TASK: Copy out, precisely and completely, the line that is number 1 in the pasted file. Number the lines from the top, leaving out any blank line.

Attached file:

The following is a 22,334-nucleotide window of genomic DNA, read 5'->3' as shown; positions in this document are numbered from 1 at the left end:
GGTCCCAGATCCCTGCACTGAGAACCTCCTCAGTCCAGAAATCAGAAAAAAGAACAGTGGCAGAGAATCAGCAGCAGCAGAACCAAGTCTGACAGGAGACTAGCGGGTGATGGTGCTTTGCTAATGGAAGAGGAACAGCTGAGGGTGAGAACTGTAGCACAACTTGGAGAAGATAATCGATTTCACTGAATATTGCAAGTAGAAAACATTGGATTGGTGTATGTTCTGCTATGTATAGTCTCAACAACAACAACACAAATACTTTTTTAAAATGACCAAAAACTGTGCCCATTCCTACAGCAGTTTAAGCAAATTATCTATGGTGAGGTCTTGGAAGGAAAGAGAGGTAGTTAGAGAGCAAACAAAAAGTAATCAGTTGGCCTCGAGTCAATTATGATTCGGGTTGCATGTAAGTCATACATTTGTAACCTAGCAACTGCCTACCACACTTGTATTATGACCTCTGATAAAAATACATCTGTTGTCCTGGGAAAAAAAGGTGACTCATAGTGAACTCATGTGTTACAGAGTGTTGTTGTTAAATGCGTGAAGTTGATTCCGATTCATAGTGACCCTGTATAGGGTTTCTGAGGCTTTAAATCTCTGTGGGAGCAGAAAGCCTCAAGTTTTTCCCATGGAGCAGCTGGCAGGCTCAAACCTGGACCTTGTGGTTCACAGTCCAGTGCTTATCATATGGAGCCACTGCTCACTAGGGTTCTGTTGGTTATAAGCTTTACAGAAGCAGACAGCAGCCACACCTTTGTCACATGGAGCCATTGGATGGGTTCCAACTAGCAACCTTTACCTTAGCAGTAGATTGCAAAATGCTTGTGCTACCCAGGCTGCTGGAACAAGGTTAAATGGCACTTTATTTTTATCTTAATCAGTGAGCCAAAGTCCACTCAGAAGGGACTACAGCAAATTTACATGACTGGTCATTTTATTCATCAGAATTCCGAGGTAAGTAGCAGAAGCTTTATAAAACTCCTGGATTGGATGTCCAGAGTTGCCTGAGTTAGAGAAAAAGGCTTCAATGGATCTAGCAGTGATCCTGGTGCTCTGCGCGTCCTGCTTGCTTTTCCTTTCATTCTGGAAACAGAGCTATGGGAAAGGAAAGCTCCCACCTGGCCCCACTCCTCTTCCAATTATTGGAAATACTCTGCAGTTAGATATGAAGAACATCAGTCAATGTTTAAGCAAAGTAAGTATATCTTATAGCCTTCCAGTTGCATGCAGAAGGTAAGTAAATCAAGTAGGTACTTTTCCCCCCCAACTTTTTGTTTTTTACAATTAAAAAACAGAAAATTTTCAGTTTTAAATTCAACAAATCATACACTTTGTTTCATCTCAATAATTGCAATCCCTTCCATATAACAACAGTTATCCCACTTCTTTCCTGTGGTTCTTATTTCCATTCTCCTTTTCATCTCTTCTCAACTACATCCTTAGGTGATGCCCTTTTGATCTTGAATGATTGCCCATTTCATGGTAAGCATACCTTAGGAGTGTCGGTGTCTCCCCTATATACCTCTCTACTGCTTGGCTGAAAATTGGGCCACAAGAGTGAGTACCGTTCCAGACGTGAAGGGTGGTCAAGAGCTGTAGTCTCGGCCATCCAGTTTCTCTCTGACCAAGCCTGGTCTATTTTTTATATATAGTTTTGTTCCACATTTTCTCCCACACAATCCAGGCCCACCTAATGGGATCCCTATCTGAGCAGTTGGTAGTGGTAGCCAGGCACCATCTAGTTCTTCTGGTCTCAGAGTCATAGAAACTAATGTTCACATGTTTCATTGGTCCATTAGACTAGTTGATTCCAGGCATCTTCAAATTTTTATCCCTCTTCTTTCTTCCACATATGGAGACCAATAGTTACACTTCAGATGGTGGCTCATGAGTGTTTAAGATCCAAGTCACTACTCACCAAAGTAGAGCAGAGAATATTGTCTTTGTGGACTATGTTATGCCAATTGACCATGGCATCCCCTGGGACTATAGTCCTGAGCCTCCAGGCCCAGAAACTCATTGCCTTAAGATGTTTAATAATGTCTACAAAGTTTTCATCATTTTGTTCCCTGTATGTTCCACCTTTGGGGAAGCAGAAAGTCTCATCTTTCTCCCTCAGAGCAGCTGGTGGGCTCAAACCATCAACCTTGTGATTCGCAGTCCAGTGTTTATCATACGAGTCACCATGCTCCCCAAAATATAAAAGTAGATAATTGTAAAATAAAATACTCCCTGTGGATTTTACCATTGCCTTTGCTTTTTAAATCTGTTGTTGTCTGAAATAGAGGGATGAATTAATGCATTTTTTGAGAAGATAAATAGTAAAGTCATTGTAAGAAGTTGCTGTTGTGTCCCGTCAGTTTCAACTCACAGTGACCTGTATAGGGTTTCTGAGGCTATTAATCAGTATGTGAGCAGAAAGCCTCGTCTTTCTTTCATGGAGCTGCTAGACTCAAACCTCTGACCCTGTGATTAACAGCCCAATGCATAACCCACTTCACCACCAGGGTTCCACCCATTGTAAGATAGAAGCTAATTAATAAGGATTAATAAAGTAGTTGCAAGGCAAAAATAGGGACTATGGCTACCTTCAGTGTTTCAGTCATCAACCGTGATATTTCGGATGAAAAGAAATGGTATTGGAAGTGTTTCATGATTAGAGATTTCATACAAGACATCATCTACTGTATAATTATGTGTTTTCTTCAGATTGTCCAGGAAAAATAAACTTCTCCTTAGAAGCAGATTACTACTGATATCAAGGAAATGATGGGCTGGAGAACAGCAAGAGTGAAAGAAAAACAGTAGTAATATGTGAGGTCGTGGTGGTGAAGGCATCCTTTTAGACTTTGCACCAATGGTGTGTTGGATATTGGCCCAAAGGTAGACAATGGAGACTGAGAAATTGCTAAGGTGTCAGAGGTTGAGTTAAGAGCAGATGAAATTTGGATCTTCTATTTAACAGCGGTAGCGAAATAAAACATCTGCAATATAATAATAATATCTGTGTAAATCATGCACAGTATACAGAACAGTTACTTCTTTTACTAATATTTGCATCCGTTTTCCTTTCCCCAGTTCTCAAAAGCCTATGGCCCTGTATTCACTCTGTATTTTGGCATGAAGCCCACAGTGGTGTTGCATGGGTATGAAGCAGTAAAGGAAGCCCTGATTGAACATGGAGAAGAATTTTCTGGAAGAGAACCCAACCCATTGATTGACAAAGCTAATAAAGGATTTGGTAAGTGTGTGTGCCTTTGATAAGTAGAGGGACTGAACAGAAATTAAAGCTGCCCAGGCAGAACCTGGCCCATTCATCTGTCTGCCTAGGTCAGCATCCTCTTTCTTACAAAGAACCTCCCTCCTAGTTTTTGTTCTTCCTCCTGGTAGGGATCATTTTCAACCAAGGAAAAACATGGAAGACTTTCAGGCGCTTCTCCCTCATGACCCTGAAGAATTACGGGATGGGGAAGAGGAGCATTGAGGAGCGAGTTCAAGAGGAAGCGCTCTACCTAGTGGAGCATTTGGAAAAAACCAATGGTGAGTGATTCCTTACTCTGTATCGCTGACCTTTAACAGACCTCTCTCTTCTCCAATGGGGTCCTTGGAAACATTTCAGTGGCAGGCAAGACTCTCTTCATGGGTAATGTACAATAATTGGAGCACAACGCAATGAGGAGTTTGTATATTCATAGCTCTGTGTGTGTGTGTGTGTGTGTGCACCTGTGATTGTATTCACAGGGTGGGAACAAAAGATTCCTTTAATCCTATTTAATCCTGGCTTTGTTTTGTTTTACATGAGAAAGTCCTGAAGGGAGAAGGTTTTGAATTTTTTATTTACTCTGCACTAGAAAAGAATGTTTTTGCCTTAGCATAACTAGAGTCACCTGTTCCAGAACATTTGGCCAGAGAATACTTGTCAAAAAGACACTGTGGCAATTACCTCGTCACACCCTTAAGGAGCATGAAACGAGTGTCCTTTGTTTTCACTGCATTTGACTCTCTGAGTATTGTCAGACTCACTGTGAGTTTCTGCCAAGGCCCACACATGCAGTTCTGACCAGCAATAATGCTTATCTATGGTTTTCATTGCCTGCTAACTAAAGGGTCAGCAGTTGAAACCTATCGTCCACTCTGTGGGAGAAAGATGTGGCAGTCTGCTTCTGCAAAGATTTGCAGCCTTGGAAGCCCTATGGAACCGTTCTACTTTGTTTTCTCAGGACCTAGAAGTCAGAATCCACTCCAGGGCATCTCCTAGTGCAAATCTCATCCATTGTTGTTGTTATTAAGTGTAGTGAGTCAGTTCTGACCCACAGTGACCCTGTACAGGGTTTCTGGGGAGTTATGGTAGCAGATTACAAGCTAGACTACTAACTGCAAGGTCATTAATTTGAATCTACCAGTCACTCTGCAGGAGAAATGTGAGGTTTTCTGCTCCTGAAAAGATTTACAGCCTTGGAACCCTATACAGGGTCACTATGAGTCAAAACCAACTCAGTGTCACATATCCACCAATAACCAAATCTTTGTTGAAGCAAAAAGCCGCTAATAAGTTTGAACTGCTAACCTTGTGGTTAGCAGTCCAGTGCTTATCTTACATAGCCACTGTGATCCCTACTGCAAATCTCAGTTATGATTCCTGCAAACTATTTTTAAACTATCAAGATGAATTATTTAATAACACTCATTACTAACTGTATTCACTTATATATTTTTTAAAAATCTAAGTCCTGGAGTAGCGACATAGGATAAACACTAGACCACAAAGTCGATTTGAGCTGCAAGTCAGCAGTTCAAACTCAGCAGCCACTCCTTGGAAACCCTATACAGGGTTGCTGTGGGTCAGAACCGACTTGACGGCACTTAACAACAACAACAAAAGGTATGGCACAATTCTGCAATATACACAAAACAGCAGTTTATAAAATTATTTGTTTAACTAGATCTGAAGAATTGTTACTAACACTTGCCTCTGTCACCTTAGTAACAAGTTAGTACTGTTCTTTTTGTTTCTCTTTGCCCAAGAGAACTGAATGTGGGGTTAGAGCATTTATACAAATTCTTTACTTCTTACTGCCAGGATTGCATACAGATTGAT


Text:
The following is a 22,334-nucleotide window of genomic DNA, read 5'->3' as shown; positions in this document are numbered from 1 at the left end: